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The JAK-STAT signaling pathway can induce inflammation, as well as promote hematologic malignancies and other cancers. PROTAC technology for targeting JAK degradation offers new therapeutic avenues. As a leading CRO in targeted protein degradation, BOC Sciences provides one-stop JAK PROTACs design services.
The Janus family kinases (JAKs), JAK1, JAK2, JAK3, and Tyk2, are involved in cell growth, survival, development, and differentiation of a variety of cells. The JAK-STAT (signal transducer and activator of transcription) pathway plays critical roles in orchestrating the immune system, especially cytokine receptors and they can modulate the polarization of T helper cells. The JAK family is not only essential for receptor cytokine signaling during differentiation of immune responses but also mediates signals for growth, proliferation, and formation of hematopoietic cells and other tissues. JAKs phosphorylate tyrosine residues which then activate downstream signaling proteins and induce physiological functions. When JAKs are activated, they transfer extracellular signals from cytokines, growth factors, and chemokines, which then are translated directly to change DNA transcription and translation of several proteins. The mutations of Jaks have been described to be present in different types of hematopoietic malignancies and solid tumors.
Fig.1 The JAK PROTAC (Shah, 2020))
PROTACs (proteolysis targeting chimeras) have recently emerged as a novel paradigm in drug discovery. They can hijack existing ubiquitin-proteasome system to selectively degrade target proteins, in a catalytic fashion. JAK-STAT pathway plays critical role in cell communication from transmembrane receptors directly to the nucleus. Silencing components of the JAK-STAT signalling pathway by the degradation of a subset of JAK proteins may provide novel therapeutics. Although members of the JAK family can be downregulated by small molecule pan-JAK inhibitors, their degradation by PROTAC is in its infancy. Therefore, the successful degradation of the JAK proteins would demonstrate an extension of the cutting edge PROTAC methodology to an unprecedented class of protein targets.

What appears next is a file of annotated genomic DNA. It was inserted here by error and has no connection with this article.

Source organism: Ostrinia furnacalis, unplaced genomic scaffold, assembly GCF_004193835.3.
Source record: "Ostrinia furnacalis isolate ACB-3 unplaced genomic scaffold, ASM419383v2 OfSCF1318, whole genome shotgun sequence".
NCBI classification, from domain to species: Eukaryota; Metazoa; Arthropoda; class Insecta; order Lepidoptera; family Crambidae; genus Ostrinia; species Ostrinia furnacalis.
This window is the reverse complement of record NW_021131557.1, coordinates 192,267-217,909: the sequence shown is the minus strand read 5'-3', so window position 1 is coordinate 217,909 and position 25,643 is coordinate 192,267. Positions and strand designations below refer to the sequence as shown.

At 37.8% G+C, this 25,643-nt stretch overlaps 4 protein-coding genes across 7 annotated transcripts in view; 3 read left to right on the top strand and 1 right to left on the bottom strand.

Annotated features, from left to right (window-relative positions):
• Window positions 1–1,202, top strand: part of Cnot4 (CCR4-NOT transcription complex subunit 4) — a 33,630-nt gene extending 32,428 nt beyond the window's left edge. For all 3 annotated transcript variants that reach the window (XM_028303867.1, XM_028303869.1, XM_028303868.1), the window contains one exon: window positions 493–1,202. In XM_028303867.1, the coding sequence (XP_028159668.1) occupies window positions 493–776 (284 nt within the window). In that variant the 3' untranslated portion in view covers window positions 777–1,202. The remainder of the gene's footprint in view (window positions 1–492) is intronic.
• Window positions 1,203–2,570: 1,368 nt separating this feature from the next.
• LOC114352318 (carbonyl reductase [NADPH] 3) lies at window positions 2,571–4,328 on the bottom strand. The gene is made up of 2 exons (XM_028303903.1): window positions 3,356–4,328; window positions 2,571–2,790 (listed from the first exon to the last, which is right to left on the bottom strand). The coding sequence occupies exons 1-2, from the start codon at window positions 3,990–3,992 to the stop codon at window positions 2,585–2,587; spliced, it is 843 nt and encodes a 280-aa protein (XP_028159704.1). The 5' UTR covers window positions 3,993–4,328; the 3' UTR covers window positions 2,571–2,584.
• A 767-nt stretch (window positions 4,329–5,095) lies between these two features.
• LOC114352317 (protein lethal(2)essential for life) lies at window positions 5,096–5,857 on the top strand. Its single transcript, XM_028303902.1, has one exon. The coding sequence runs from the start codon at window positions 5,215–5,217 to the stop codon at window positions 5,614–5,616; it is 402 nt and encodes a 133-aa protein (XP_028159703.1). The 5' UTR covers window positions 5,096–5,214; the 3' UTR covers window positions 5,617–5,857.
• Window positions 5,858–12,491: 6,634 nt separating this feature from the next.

The JAK PROTACs must be designed with due consideration of JAK target affinity, physicochemical properties of the warheads, and the linker. Small molecule inhibitors of JAK have been developed, which can be used in the design of the described JAK-targeting PROTACs. The JAK-binding ligands of PROTACs can be selected from pyrimidine and quinoxaline compounds. Following the screening and synthesis of the target ligands, the appropriate linkers and E3 ligase binders are appended, to design and synthesis JAK PROTACs. In addition, the linker can have a profound effect on the PROTAC’ physicochemical properties such as regulating its cell permeability. Various all-carbon and polyethylene glycol (PEG) linkers, ranging from 10 to 20 atoms in length, could be screened to determine the optimal linker length and composition of JAK PROTACs.
Recently, a CRBN-based degrader of JAK has been developed as a therapeutic candidate for the treatment of CRLF2-rearranged (CRLF2r) Acute lymphoblastic leukemia (ALL). Rearrangement of CRLF2 induces aberrant cytokine signaling and overactivation of the JAK-STAT pathway. The JAK PROTAC was reported to be highly efficient in the investigated leukemia/lymphoma cell lines and xenograft models of kinase-driven ALL. These early studies highlight the potential of JAK PROTAC as a therapeutic approach in JAK-STAT mediated diseases, however in vivo cancer models or clinical testing remains to be developed.
* PROTAC® is a registered trademark of Arvinas Operations, Inc., and is used under license.
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